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    Scott Adams
    The following is a post by Donald D. Kasarda (kasarda@pw.usda.gov) that was written to Michael Coupland of Kellogg (Cereal Company).
    Dear Michael,
    I have been asked to comment on your reply to Bev Lewis about the absence of gluten (or the barley equivalent) in malt flavoring. I am a cereal chemist who is sometimes asked for advice in regard to the gluten proteins as they relate to celiac disease by celiac patient organizations. I have provided advice to Kellogg in the past in regard to safe processing of a rice cereal (Kenmei) in order to avoid contamination. Kenmei has since been discontinued by the company.
    While it is possible that the malt flavoring you refer to is free of all harmful peptides, your statement that because the flavoring is a water wash of malt, it is free of gluten, is not in itself completely satisfying for the following reasons.
    At present, we are pretty sure that peptides derived from gliadin proteins that consist of as few as 12 amino acids can be toxic. These small peptides are sometimes quite water soluble as well. When malt is prepared by germination of barley, hydrolytic enzymes break down the harmful (to celiac patients) hordein proteins. It is possible that some of the resulting peptides are small enough to be water soluble, but large enough to retain harmful activity in celiac disease. A peptide of molecular weight no greater than about 1300 could potentially still be active in celiac disease.
    Therefore, the water wash could pick up harmful hordein peptides. Furthermore, unless the wash was centrifuged or filtered to clarify it, it could pick up small amounts of suspended particles that could contain hordein proteins or fragments of them that resulted from the protease action during germination.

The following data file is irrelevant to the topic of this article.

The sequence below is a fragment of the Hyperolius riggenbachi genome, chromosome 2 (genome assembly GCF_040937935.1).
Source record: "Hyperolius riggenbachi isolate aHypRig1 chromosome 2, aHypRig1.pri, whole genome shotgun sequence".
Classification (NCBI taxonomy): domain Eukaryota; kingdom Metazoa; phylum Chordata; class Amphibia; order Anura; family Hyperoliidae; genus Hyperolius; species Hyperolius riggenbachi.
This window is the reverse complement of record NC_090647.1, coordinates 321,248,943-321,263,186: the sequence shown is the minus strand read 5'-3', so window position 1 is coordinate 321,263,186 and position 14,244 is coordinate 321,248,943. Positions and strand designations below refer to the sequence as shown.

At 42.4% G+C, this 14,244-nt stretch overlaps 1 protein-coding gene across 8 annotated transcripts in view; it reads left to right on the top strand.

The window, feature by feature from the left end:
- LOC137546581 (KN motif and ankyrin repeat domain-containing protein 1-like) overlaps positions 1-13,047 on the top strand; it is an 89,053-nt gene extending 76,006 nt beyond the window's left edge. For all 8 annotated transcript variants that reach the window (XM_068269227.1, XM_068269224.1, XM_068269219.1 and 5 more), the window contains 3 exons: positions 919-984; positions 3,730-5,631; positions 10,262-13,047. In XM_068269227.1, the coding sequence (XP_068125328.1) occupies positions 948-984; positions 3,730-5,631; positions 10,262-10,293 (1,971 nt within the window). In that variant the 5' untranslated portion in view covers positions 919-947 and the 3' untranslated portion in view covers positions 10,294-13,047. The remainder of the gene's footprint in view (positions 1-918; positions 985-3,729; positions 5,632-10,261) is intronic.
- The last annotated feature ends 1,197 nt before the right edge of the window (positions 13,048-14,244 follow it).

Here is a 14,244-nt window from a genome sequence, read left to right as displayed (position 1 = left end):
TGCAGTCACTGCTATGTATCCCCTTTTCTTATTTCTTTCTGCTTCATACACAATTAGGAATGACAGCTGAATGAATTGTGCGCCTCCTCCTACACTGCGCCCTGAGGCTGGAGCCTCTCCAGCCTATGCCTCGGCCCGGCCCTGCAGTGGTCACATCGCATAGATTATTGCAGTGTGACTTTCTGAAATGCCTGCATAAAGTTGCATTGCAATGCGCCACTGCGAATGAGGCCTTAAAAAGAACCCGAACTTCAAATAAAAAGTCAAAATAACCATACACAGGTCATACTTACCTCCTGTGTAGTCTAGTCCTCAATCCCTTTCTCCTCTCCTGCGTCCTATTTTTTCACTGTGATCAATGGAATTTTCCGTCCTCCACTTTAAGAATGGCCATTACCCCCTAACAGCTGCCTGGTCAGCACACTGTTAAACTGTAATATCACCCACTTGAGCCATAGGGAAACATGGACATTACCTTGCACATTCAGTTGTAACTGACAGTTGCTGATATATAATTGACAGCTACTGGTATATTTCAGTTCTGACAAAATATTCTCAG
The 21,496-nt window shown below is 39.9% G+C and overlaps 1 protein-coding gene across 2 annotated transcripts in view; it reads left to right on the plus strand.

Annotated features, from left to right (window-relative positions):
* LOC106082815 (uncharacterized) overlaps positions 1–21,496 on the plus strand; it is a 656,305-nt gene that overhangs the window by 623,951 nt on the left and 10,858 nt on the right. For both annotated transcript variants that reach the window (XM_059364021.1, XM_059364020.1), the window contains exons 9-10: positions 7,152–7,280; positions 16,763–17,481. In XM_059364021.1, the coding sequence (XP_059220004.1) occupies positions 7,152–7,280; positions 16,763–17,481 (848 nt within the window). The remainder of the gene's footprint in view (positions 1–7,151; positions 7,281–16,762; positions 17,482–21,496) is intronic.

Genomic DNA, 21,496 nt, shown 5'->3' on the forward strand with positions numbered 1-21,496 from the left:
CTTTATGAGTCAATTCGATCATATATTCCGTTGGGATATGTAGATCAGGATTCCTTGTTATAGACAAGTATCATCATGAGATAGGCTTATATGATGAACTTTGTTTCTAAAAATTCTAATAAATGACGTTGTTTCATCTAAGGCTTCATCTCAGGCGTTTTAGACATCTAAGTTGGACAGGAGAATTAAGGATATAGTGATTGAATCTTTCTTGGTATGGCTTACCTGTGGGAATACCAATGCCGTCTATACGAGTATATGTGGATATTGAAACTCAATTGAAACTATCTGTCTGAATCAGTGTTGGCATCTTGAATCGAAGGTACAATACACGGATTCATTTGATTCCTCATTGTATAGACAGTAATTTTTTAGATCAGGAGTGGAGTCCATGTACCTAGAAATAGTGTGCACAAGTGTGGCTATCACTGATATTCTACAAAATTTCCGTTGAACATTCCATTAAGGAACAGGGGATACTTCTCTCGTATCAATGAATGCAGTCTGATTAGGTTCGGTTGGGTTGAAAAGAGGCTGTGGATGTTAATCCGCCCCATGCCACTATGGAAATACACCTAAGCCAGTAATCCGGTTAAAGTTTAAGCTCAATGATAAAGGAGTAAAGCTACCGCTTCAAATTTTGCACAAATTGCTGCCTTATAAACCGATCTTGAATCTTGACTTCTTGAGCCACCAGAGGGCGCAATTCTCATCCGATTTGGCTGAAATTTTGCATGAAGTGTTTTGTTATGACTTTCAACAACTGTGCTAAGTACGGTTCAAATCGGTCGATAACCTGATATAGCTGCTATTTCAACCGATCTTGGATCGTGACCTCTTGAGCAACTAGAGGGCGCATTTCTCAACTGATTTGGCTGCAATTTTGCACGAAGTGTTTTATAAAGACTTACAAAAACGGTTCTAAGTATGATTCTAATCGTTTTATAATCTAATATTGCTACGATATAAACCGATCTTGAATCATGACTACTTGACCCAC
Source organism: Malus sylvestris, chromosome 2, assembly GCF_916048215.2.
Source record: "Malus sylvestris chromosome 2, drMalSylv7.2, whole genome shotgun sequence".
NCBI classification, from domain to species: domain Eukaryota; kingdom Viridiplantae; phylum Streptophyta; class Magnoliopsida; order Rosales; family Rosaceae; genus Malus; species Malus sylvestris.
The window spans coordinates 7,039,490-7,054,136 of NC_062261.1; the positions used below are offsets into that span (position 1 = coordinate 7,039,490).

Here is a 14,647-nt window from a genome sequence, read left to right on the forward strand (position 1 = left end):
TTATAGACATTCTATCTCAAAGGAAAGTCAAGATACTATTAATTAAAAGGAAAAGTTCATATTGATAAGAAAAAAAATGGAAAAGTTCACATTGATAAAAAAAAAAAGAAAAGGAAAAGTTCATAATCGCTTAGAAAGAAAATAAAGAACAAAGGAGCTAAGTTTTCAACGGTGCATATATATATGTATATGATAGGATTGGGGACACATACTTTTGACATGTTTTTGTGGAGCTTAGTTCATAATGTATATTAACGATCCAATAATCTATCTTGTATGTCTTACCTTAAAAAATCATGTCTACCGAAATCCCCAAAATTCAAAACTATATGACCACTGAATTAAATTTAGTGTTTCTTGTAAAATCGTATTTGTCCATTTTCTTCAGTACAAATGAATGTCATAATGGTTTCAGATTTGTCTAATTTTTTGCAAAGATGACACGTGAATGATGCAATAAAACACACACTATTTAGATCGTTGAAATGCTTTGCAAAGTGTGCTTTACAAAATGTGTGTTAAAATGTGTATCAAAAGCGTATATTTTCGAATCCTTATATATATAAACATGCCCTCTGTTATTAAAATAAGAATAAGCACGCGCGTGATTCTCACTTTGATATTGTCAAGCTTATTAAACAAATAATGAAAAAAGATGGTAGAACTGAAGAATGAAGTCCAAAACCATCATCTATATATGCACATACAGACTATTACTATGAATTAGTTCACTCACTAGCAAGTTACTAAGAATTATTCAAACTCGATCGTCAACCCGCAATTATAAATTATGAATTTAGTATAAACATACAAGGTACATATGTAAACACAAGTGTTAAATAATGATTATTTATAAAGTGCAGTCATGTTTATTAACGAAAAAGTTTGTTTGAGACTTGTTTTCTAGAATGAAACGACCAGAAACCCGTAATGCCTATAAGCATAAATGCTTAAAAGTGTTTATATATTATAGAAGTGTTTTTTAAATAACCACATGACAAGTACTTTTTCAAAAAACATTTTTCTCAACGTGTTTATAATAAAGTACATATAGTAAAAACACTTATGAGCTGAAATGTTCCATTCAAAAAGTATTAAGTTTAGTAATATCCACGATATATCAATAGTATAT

The amounts of harmful peptides or proteins that end up in a malt-flavored cereal might well be insignificant for celiac patients, for, after all, the amounts in the wash are likely to be small and the amount of flavoring added to the cereal is probably a small part of the total solids. My main point is that some transfer of harmful peptides to the water wash could occur and unless your researchers have studied this question and have some basis for concluding that the amounts are insignificant (other than because a water wash was used), perhaps it would be best to indicate that some uncertainty still exists.
    Incidentally, my suspicion is that there is not enough of the harmful peptides in Rice Krispies to cause harm to celiac patients, but for me it is only a suspicion in that I know of no experimental measurements or calculations in regard to the question and we still do not have a really solid indication of how little of the harmful proteins or peptides is OK for celiac patients on a daily basis.
    Sincerely,
    Don Kasarda

    Dr. Tom O'Bryan
    Celiac.com 11/07/2013 - Several of the world's most prominent scientists, researchers, healthcare practitioners, nutritionists, patients, caregivers and others interested in improving the lives of those living with gluten-related disorders will gather online, November 11-17, 2013, for the first-ever Gluten Summit: A Grain of Truth.  An excerpt from two of the iconic speakers is below.